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HIYU Wine Farm

The Hood River Valley is a place that reverberates with energy. As we walk through the forest’s thick foliage, there is no man-made sound to be heard, other than the odd snap of twigs from beneath our feet. It’s almost as if we can feel the heartbeat of nature herself. It wouldn’t surprise us if there really were fairies living underneath the dense shrubbery.

This energy is what Nate Ready and China Tresemer of HIYU are committed to preserving on their farm; their goal is to grow vines, vegetables and tend animals with as little interference with nature’s own rhythm as possible. This means working in tandem with nature, never against it. Instead of seeing the negatives (weeds as competition, mildew as bad), they flip their thinking - for example, which plants might be beneficial to the vines? How can the present microbial population be increased so that there’s less room for mildew to take hold? 

Nate and China are the two people on a tandem bike, of which the framework is nature. They sit on top of a complex functioning world that gives them life, and their aim is simply to respect it and to help create an environment for it to flourish: for nature to thrive, for the bike to run more smoothly.

"The important thing is that you never create a blank canvas and then populate it. You’re always replacing or drawing over what existed before, and trying to do that in a way that involves as little disruption as possible. You paint over it and try not to have systematic thought, instead working in response to everything else that’s living on the property. It’s much slower, but you end up seeing things that you wouldn’t have seen if you’d just implemented things en masse." 

People:  Nate Ready & China Tresemer

Place:  The Hood River Valley, Oregon

Varieties:  107+! (yes, really)

Hectares:  12, of which 5.5 are planted to vines

Farming:  Permaculture, with elements of biodynamics

Wines: Click here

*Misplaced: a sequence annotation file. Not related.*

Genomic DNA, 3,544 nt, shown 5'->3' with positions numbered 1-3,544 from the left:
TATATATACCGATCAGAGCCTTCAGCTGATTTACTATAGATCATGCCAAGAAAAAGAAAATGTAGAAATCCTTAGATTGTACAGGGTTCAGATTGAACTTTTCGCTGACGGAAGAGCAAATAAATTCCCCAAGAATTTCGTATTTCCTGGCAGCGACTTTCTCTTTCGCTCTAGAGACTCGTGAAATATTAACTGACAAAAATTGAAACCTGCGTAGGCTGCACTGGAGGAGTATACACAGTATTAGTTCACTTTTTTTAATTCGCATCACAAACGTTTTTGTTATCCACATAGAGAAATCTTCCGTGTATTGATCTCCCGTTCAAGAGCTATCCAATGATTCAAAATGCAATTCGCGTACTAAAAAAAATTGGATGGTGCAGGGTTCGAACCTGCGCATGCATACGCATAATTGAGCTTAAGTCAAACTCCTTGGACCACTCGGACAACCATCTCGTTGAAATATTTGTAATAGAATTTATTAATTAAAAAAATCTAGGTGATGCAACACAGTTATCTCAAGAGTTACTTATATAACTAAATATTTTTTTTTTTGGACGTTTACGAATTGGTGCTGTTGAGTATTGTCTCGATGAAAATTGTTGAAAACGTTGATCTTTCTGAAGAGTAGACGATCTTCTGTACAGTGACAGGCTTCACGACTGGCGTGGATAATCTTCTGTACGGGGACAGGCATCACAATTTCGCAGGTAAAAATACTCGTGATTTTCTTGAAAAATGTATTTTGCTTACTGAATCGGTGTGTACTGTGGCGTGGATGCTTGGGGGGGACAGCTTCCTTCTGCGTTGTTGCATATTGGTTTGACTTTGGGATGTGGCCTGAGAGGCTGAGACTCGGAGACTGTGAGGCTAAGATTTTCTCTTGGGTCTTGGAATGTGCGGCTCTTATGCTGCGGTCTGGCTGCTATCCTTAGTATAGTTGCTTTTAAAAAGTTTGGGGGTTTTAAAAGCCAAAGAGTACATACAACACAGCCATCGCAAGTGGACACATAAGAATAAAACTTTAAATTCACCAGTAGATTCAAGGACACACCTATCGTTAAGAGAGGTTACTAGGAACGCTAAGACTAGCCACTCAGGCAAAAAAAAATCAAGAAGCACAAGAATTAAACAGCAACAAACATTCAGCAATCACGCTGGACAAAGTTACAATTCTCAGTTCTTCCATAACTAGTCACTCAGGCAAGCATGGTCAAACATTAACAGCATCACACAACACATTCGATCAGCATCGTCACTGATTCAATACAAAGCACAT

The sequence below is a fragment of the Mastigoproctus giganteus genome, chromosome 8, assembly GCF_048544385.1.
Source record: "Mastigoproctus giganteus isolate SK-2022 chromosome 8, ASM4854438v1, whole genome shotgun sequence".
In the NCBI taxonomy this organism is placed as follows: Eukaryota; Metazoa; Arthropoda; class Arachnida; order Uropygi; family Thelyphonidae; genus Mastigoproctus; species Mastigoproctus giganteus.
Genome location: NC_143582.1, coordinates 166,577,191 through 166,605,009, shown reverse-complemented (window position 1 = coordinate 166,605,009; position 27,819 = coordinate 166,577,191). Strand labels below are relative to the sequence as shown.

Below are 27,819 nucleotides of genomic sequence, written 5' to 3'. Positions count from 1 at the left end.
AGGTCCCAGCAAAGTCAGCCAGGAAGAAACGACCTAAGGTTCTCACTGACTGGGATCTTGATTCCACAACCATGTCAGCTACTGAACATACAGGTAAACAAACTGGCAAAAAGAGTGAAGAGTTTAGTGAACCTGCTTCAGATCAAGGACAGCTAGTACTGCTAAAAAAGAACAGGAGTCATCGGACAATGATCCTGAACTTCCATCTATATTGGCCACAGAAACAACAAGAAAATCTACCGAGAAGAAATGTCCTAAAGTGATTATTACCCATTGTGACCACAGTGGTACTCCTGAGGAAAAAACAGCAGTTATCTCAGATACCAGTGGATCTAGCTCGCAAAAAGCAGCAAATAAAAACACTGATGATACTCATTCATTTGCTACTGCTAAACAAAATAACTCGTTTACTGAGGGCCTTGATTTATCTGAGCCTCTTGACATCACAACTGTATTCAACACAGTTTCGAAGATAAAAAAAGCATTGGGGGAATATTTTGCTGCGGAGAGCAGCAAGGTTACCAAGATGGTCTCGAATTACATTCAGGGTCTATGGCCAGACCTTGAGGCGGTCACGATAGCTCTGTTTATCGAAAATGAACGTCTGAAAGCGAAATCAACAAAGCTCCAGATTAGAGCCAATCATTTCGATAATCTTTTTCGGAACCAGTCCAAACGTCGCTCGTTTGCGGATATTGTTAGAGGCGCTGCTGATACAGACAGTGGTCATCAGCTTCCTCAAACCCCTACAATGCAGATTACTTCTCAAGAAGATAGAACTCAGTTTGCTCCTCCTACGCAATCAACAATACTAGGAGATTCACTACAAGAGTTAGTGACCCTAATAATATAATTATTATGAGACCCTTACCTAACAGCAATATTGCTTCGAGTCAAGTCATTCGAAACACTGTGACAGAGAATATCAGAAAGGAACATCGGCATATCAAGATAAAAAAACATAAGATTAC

Did You Know? Every half-acre block is different to its neighbour, and each is planted to a field blend of different varieties that represent a certain moment or location in the history of the European grapevine, vitis vinifera. This means that you will find a Burgundy section, for example, which is planted to Pinot Noir, Pinot Gris, Pinot Blanc, Aligoté, Chardonnay, Pinot Meunier and Melon de Bourgogne, but you’ll also find Portuguese sections planted to several indigenous varieties of Portugal. There are also sections based on historical legends surrounding the founding of Santiago de Compostela, and a section dedicated to the genetic family tree of Syrah.

Mutant Gewürztraminer, photo by Nate Ready

What many don’t know about Nate Ready is that he was until recently a master sommelier. He abdicated his MS title in light of the Black Lives Matter movement, as he felt the way the court is managed is in direct opposition to his own beliefs about society and social and racial equality, expressed in this letter. At HIYU, they also introduced a diversity fellowship.

So one might think that Nate’s love for ampelography and grape varieties might have stemmed from his educational sommelier studies, but in fact it was only sparked several years later having passed his exam, when the “WINE GRAPES” tome by Jose Vouillamoz, Jancis Robinson and Julia Harding MW was published. It details the 1,400 grape varieties used for wine production in the world, and tells their histories and genetic relationships. It left him completely spellbound. 

“I find such immense pleasure in that book, just sitting down and thumbing through the pages. I found it so alluring but also so frustrating - because I wanted all of them! All those varieties, but didn’t think that was at all possible.” 

However, when visiting a nearby grower named Steve Thompson, of Analemma Wines, he discovered that it was possible to buy budwood from the famed wine university of California, UC Davis. They had 450 grape varieties available. It was like bees to nectar; Nate being the bee, the varieties being the nectar. So, by planting rootstock and by grafting, he was able to introduce 107 grape varieties to HIYU; a number that is still growing. 

“Suddenly, the activity of trying to decide what should be in each part of the vineyard became exponentially more interesting. Before, it had seemed shallow and one-dimensional. Now, this new possibility was just so much more satisfying. It just felt nuts.” 

"The aspect which is most important and often overlooked is the cultural aspect of wine. If we felt the vines didn’t look healthy, or the wines didn’t taste right, we’d start by looking at our habits. Without doing that, your intention is divorced; you are disconnected from action and intention. The interface between man and nature is what it’s really about; for better or for worse it gives these ineffable qualities that define wine...

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